I’ve escaped my life at home and here I sit watching the world float by – literally watching people from around the world on what is presumably their first gondola ride in Venice. Watching their faces as they point at the buildings, others taking photos and some playing with their phones bored by it all. I remember being them twenty three years ago on my first gondola ride with the senior citizens I was traveling with. They had waited all of their lives to visit Italy and I was just so young they said and how lucky I was. We all sat there (before cell phones) marveling at this city of water. I had a film camera with me back then and took photos which can’t hardly compare with the technology of today.
I wonder if the tourists today gliding by my window feel the same way I did back then? I remember the musicians on our boat filling the air with song to serenade us. It really was a bit of magic in the canals.
Now, I hear the singers and the music outside the window of the Airbnb flat which is often by interrupted by a water taxi or delivery boat which seem to rip the dream like sequence apart. The longer I watch the boats during the day, the sadder I get as I begin to see the assembly line that this experience has become – one boat after the other sharing the canals with others rather than alone to themselves to luxuriate in the history – maybe they don’t care, maybe they can check the “Venice gondola ride” box? Maybe no one told them to get lost in the streets and find a lone gondola station?
The gondoliers are now in the routine of it all as well – a few are smoking as they go, others checking their phones (is there a no driving/texting law in Italy for gondolas?) and then there is the trash talking and funny faces they are making with each other. Funny what you see from the window looking at a scene playing out in front of you like a real life movie.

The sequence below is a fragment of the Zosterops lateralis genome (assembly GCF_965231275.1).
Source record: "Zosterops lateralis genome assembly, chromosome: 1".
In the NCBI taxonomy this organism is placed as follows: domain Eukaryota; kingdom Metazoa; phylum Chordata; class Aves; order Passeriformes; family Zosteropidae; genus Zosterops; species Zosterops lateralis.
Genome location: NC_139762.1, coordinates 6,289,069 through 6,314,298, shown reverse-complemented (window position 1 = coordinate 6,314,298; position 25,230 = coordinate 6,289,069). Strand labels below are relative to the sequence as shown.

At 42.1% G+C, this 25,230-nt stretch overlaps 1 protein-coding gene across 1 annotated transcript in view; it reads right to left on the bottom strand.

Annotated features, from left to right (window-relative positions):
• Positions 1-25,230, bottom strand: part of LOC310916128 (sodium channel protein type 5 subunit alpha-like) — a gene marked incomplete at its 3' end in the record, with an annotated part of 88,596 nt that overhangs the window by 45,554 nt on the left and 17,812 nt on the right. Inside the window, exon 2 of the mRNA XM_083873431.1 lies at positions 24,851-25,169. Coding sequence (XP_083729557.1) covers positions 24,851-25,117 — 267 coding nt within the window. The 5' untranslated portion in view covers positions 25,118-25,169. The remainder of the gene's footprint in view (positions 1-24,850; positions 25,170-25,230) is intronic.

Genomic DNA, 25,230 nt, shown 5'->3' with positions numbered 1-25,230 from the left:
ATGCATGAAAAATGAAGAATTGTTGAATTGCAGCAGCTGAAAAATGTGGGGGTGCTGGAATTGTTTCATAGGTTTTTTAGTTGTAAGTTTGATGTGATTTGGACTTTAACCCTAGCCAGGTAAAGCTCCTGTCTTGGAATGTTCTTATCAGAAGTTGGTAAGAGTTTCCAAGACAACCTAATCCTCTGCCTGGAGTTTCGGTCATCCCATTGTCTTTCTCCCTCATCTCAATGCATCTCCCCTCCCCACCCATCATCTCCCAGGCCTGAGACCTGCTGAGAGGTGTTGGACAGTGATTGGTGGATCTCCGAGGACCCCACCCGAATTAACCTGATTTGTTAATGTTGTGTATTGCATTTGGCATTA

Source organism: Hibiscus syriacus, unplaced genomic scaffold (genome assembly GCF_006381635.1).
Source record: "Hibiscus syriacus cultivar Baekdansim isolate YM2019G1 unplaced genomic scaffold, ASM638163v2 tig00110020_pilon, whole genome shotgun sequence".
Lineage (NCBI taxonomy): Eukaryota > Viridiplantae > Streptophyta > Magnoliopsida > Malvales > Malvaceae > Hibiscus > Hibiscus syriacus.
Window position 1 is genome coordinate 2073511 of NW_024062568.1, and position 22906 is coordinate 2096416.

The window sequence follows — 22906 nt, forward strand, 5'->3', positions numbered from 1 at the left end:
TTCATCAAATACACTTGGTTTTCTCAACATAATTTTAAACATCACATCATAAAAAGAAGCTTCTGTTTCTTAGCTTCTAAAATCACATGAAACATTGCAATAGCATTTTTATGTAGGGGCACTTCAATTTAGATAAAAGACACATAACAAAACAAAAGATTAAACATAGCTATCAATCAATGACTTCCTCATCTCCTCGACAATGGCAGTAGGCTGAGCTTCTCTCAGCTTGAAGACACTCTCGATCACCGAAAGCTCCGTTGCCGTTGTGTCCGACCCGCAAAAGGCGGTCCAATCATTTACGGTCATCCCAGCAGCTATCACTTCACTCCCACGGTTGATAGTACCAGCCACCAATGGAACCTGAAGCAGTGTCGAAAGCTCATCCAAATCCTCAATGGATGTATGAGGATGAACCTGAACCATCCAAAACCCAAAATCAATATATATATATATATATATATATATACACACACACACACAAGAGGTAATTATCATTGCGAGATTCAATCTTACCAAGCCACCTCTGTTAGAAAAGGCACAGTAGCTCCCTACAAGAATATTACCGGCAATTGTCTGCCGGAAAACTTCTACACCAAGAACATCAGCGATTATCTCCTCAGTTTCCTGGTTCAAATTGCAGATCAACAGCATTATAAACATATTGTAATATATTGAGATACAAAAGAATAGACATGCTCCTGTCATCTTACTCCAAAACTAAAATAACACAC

The buildings have history and the more I visit Venice, the more I get lost in the lanes, the more the movie plays in my head – the people, the lives, the water, the Doges… One of my favorite movies starring Venice is Dangerous Beauty (1998) telling the story of a courtesean in the city.
But now the world is going by and I’m sitting on the side lines curious and wanting to yell out the window “go find an empty canal with one gondolier and experience the magic of the water, of the buildings, look up and imagine another world”. Instead, I signed up for a Row Venice lesson to get myself out into the canal to row a boat (not a gondola but an older version) to connect with the city anew.
A gondola ride starts at €80 for up to six people (this is a city job so prices are set by city and posted at each gondola station). Musicians are an additional cost. There is one woman rowing and one non-Italian rowing in the city, both exceptions to the history steeped in Italian men. In my opinion, your first taste of the Venice canals should be magic so invest wisely and pick a location that will be memorable for you as you watch the world float by.